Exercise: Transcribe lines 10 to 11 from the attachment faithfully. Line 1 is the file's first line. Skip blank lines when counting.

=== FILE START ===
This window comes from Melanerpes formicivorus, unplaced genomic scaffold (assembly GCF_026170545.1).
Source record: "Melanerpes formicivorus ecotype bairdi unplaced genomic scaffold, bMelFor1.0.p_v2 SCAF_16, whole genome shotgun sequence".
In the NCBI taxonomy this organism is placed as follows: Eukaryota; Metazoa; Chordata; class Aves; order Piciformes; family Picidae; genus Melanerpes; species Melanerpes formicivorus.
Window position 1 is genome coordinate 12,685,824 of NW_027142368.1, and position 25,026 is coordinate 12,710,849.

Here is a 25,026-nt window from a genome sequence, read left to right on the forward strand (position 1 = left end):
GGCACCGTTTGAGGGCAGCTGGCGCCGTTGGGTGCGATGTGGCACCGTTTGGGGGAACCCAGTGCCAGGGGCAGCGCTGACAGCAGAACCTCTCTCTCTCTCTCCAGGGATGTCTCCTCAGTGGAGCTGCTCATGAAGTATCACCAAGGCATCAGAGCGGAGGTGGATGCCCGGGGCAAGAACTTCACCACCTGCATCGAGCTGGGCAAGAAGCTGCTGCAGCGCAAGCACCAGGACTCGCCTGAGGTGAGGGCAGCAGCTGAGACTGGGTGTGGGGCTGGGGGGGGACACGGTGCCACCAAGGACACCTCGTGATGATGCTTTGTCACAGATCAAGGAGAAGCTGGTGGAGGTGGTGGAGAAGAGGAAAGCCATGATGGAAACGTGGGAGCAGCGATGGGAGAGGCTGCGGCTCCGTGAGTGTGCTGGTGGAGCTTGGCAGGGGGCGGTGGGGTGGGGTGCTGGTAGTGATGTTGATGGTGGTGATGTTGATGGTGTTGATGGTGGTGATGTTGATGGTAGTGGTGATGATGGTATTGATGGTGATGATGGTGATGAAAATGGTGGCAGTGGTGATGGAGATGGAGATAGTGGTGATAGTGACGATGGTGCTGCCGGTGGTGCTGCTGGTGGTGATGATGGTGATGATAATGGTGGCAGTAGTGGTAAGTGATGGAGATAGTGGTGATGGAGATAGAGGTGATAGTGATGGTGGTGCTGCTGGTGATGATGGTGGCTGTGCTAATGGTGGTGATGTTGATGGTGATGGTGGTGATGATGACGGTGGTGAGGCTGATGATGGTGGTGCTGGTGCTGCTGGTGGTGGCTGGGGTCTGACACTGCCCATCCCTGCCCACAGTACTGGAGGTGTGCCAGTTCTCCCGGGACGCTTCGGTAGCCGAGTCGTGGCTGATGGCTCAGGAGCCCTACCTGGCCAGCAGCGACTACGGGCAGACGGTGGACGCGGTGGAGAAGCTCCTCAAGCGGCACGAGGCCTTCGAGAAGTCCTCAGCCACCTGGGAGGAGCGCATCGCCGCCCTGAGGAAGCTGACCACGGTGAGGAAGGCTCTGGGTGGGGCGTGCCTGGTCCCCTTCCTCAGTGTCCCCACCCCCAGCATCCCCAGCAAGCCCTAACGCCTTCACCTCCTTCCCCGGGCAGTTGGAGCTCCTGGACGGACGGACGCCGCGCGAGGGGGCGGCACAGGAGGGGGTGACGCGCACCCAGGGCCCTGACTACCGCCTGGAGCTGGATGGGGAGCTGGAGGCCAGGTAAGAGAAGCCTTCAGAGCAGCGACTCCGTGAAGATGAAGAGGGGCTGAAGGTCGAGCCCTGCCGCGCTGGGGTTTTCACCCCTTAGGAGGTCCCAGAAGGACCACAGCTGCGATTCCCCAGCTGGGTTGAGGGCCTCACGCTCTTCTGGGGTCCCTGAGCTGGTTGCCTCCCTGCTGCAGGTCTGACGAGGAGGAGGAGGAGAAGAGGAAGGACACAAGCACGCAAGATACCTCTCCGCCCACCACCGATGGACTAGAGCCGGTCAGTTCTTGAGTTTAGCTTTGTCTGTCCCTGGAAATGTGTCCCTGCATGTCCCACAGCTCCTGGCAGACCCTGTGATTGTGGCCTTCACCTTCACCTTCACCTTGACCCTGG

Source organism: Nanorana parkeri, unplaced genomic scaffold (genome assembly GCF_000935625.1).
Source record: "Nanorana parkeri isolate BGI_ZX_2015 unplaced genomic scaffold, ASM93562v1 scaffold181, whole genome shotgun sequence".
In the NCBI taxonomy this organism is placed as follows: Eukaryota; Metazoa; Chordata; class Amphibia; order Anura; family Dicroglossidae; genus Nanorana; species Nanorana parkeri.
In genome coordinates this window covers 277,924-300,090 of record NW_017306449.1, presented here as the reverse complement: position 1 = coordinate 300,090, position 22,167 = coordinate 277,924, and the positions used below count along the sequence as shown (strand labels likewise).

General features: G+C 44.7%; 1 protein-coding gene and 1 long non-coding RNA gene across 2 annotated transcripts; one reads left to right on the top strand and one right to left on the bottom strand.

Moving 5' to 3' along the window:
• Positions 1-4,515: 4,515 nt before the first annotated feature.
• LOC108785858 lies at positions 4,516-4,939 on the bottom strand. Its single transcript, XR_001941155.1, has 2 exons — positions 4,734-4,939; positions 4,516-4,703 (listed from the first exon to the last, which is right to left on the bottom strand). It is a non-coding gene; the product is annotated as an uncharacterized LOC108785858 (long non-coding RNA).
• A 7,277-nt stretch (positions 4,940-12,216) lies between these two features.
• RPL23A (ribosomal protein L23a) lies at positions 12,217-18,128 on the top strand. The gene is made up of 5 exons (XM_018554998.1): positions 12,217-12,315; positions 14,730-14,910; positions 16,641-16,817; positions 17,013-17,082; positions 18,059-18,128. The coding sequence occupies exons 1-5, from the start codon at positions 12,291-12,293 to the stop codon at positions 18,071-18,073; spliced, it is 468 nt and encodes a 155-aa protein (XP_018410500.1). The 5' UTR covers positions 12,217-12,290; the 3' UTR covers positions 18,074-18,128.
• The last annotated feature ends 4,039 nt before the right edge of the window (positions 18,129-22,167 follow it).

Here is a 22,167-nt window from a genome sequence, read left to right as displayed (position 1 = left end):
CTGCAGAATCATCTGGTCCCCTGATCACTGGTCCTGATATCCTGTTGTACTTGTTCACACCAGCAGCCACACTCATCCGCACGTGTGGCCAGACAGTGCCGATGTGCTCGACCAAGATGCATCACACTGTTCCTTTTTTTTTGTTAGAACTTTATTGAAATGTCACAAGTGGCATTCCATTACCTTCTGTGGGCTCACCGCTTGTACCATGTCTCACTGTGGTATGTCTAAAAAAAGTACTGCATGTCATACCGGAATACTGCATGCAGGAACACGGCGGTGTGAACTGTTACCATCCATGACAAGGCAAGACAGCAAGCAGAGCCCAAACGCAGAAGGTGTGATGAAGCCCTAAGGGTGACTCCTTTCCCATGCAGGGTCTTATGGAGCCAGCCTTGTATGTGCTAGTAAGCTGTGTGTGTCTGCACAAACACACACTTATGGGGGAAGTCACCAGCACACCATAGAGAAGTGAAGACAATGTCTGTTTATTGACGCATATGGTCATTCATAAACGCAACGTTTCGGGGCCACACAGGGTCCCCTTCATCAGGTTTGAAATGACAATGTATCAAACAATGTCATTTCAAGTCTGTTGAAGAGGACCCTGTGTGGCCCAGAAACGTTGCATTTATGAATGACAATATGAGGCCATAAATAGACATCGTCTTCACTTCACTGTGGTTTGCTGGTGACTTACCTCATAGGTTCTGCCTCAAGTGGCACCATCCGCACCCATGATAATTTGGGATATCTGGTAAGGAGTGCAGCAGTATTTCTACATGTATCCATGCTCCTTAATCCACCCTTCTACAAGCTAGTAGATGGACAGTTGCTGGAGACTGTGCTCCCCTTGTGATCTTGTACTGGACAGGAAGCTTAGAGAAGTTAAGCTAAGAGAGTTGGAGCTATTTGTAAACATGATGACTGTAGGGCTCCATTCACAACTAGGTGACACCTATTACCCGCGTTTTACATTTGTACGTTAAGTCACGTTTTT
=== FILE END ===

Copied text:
In genome coordinates this window covers 277,924-300,090 of record NW_017306449.1, presented here as the reverse complement: position 1 = coordinate 300,090, position 22,167 = coordinate 277,924, and the positions used below count along the sequence as shown (strand labels likewise).

General features: G+C 44.7%; 1 protein-coding gene and 1 long non-coding RNA gene across 2 annotated transcripts; one reads left to right on the top strand and one right to left on the bottom strand.